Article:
By Paul Kerr
International Atomic Energy Agency (IAEA) Director-General Mohamed ElBaradei provided an update on the agency’s investigation of Iran’s nuclear programs in a June 1 report to the IAEA Board of Governors.
According to the report, the most important outstanding issues concerning these programs have yet to be resolved, partly because Iran delayed until April the IAEA inspections that were scheduled for March. The delay meant that environmental samples could not be taken and analyzed in time for the board’s most recent meeting, which began June 14.
Last October, Tehran gave the IAEA what it claimed was a complete declaration of its nuclear programs, but a February report from ElBaradei stated that the agency’s subsequent investigation revealed the declaration to be incomplete.
Gas Centrifuge Program
The IAEA reports that several major issues concerning Tehran’s gas centrifuge uranium-enrichment program still need to be resolved. The program began in 1985 and now consists of a small pilot facility at Natanz, as well as a larger commercial facility at the same site. Uranium-enrichment facilities can produce fissile material for nuclear weapons, as well as fuel for civilian nuclear reactors. Iran was operating the pilot facility and planning to install up to 50,000 centrifuges at the commercial facility, but suspended work at the site last December after agreeing to do so in October 2003.
The agency is still investigating the source of enriched uranium particles found at several locations in Iran. This “contamination” has caused concern because it suggests that Iran may have conducted nuclear activities that it has not yet admitted to and may be concealing nuclear material it either produced or imported.
Iran has admitted to testing centrifuges with nuclear material at a facility called the Kalaye Electric Company without first informing the IAEA, a violation of its safeguards agreement with the agency. However, Tehran has said it produced only uranium enriched to a very low degree and has attributed the IAEA’s discovery of other types of enriched uranium particles to contamination from centrifuge components obtained from a procurement network run by Pakistani scientist Abdul Qadeer Khan. Iranian officials maintain that they do not know the components’ origin, but a February report from Malaysia’s Inspector General of Police states that used centrifuges were sent from Pakistan to Iran via the United Arab Emirates during the mid-1990s.
ElBaradei reported in February that Iran’s domestically manufactured components have been contaminated with a different type of enriched uranium than their imported equivalents. Furthermore, environmental samples taken at the Kalaye facility and another site called Farayand Technique indicate the presence of 36 percent enriched uranium—material Iran has not declared to the IAEA and which probably did not come from imported components.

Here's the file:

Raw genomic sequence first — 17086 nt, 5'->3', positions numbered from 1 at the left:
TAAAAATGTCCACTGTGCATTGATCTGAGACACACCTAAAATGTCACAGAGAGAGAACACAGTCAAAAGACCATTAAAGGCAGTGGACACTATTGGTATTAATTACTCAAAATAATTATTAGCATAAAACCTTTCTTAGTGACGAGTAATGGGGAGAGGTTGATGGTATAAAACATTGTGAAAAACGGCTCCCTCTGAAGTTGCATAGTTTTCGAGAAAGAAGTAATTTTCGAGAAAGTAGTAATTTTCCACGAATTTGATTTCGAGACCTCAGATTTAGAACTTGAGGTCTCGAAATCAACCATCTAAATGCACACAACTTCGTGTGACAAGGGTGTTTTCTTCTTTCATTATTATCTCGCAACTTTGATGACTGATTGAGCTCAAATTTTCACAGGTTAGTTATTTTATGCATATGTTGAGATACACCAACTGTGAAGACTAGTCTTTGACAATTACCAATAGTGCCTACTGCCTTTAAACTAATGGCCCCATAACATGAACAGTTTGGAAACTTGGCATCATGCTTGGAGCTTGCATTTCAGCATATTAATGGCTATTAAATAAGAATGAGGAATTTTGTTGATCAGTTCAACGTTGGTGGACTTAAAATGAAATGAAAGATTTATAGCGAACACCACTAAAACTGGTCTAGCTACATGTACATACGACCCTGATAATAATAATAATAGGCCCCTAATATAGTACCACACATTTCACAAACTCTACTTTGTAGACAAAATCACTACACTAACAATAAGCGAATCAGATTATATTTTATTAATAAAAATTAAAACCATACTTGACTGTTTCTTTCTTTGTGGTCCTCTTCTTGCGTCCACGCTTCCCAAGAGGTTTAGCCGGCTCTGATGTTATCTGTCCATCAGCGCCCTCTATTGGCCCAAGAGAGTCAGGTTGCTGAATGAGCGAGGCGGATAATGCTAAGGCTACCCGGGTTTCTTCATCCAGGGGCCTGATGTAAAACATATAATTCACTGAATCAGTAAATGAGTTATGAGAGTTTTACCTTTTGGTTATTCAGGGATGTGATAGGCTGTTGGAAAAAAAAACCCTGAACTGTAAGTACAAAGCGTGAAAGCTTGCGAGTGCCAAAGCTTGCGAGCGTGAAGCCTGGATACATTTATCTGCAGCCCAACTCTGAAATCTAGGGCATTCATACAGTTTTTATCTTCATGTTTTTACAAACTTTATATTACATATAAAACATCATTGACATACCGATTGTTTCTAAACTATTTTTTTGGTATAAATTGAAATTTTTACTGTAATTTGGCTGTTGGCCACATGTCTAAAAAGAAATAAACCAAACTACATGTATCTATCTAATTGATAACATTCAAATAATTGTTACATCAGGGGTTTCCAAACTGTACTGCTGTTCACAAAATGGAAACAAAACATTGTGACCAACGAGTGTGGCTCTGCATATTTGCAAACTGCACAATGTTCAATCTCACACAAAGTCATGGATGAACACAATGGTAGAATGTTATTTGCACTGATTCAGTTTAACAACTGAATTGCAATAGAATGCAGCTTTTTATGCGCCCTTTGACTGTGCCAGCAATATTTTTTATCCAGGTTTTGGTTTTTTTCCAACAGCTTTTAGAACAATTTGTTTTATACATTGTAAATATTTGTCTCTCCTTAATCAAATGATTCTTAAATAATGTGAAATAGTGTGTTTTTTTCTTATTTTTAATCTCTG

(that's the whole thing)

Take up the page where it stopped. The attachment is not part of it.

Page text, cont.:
IAEA and Department of State officials told Arms Control Today that such uranium has been used in Soviet-designed research reactors, and as fuel for nuclear-powered submarines. Uranium enriched to this level would probably not be used in nuclear weapons.
The IAEA is also trying to determine the source of uranium hexafluoride contamination found in a storage facility located at the Tehran Research Reactor. Uranium hexafluoride is the feedstock for centrifuges. The IAEA’s discovery, first reported in June 2003, that uranium hexafluoride was missing from cylinders imported in 1991 raised suspicions that Iran had tested centrifuges with it—a suspicion that proved correct. Before it admitted to the testing, Iran had said the material leaked from the cylinders, but this admission still left unexplained the contamination in the storage facility.
Tehran now admits that it stored “bottles containing [uranium hexafluoride] from domestic [research and development] conversion activities,” but insists that this material leaked from the bottles. IAEA experts do not “consider this explanation credible.” Iran has admitted to conducting uranium-conversion experiments and has a facility that can convert uranium oxide to uranium hexafluoride. (See ACT, December 2003.)
Additionally, the agency is in the process of determining the scope of Iran’s research and development into a centrifuge based on a common design known as the “P-2,” which is more advanced than the type installed in the Natanz facility. Libya also acquired from the Khan network centrifuges based on this design called the “L-2.” This part of the investigation has been particularly contentious because Iran failed to declare this work to the agency in October. ElBaradei reported in February that Iran had told the agency that it had not received any centrifuge components from foreign sources.
Iran has now admitted, however, to acquiring magnets for the centrifuges “from Asian suppliers” and has also disclosed that a private Iranian company made inquiries about procuring 4,000 magnets “suitable for use” in the advanced centrifuges. Moreover, IAEA Deputy Director-General Pierre Goldschmidt stated June 17 that the agency has “indications” that Iran “had shown interest in acquiring up to 100,000” additional magnets. The new procurement information “bring[s] into question previous statements by Iran that the P-2 programme was research and development,” Goldschmidt added.